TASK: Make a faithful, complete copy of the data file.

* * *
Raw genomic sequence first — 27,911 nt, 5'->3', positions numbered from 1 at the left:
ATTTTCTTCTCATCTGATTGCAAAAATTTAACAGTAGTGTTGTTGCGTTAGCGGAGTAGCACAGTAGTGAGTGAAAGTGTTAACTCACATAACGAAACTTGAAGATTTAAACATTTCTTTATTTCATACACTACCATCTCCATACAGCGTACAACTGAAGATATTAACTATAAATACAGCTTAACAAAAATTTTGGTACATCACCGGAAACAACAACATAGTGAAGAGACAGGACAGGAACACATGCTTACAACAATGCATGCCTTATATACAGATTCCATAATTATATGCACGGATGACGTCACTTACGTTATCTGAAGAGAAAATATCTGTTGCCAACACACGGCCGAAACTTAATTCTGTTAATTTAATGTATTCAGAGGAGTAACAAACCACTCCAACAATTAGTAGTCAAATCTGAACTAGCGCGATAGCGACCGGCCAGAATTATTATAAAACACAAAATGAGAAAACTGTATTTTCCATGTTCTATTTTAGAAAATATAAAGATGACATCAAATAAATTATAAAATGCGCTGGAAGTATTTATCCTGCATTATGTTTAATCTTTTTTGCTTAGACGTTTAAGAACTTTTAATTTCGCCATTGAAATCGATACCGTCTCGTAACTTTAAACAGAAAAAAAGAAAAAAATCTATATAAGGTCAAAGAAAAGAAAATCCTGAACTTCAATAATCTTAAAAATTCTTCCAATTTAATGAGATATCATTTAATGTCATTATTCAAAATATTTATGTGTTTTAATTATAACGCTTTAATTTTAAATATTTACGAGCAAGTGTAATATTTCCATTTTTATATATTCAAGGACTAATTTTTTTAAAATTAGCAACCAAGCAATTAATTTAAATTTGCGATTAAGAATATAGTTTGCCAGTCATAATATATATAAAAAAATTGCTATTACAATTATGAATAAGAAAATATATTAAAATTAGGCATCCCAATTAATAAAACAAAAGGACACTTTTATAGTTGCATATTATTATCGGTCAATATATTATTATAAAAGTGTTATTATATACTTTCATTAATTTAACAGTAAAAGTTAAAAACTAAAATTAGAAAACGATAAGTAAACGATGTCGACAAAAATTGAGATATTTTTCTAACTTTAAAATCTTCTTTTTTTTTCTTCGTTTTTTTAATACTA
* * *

Raw genomic sequence first — 27,911 nt, 5'->3', positions numbered from 1 at the left:
ATTTTCTTCTCATCTGATTGCAAAAATTTAACAGTAGTGTTGTTGCGTTAGCGGAGTAGCACAGTAGTGAGTGAAAGTGTTAACTCACATAACGAAACTTGAAGATTTAAACATTTCTTTATTTCATACACTACCATCTCCATACAGCGTACAACTGAAGATATTAACTATAAATACAGCTTAACAAAAATTTTGGTACATCACCGGAAACAACAACATAGTGAAGAGACAGGACAGGAACACATGCTTACAACAATGCATGCCTTATATACAGATTCCATAATTATATGCACGGATGACGTCACTTACGTTATCTGAAGAGAAAATATCTGTTGCCAACACACGGCCGAAACTTAATTCTGTTAATTTAATGTATTCAGAGGAGTAACAAACCACTCCAACAATTAGTAGTCAAATCTGAACTAGCGCGATAGCGACCGGCCAGAATTATTATAAAACACAAAATGAGAAAACTGTATTTTCCATGTTCTATTTTAGAAAATATAAAGATGACATCAAATAAATTATAAAATGCGCTGGAAGTATTTATCCTGCATTATGTTTAATCTTTTTTGCTTAGACGTTTAAGAACTTTTAATTTCGCCATTGAAATCGATACCGTCTCGTAACTTTAAACAGAAAAAAAGAAAAAAATCTATATAAGGTCAAAGAAAAGAAAATCCTGAACTTCAATAATCTTAAAAATTCTTCCAATTTAATGAGATATCATTTAATGTCATTATTCAAAATATTTATGTGTTTTAATTATAACGCTTTAATTTTAAATATTTACGAGCAAGTGTAATATTTCCATTTTTATATATTCAAGGACTAATTTTTTTAAAATTAGCAACCAAGCAATTAATTTAAATTTGCGATTAAGAATATAGTTTGCCAGTCATAATATATATAAAAAAATTGCTATTACAATTATGAATAAGAAAATATATTAAAATTAGGCATCCCAATTAATAAAACAAAAGGACACTTTTATAGTTGCATATTATTATCGGTCAATATATTATTATAAAAGTGTTATTATATACTTTCATTAATTTAACAGTAAAAGTTAAAAACTAAAATTAGAAAACGATAAGTAAACGATGTCGACAAAAATTGAGATATTTTTCTAACTTTAAAATCTTCTTTTTTTTTCTTCGTTTTTTTAATACTA